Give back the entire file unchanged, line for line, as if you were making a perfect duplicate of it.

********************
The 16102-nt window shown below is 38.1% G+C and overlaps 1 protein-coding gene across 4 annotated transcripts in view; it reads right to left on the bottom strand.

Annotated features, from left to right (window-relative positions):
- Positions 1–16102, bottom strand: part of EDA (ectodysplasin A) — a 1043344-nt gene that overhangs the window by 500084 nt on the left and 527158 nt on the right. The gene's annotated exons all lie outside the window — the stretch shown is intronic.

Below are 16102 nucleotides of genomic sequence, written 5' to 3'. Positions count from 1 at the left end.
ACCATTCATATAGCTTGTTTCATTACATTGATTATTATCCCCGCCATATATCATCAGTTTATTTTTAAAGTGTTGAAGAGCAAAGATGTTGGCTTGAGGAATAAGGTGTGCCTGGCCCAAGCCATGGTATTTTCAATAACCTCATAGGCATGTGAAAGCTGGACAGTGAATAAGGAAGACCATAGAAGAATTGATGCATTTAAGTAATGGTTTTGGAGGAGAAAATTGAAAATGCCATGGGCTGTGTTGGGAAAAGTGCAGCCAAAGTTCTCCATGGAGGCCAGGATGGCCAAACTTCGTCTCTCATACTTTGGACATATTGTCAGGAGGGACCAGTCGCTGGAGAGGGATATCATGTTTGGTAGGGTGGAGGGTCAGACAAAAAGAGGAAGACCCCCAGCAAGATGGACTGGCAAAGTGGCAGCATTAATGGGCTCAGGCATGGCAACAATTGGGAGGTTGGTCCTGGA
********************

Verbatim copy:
The 16102-nt window shown below is 38.1% G+C and overlaps 1 protein-coding gene across 4 annotated transcripts in view; it reads right to left on the bottom strand.

Annotated features, from left to right (window-relative positions):
- Positions 1–16102, bottom strand: part of EDA (ectodysplasin A) — a 1043344-nt gene that overhangs the window by 500084 nt on the left and 527158 nt on the right. The gene's annotated exons all lie outside the window — the stretch shown is intronic.

Below are 16102 nucleotides of genomic sequence, written 5' to 3'. Positions count from 1 at the left end.
ACCATTCATATAGCTTGTTTCATTACATTGATTATTATCCCCGCCATATATCATCAGTTTATTTTTAAAGTGTTGAAGAGCAAAGATGTTGGCTTGAGGAATAAGGTGTGCCTGGCCCAAGCCATGGTATTTTCAATAACCTCATAGGCATGTGAAAGCTGGACAGTGAATAAGGAAGACCATAGAAGAATTGATGCATTTAAGTAATGGTTTTGGAGGAGAAAATTGAAAATGCCATGGGCTGTGTTGGGAAAAGTGCAGCCAAAGTTCTCCATGGAGGCCAGGATGGCCAAACTTCGTCTCTCATACTTTGGACATATTGTCAGGAGGGACCAGTCGCTGGAGAGGGATATCATGTTTGGTAGGGTGGAGGGTCAGACAAAAAGAGGAAGACCCCCAGCAAGATGGACTGGCAAAGTGGCAGCATTAATGGGCTCAGGCATGGCAACAATTGGGAGGTTGGTCCTGGA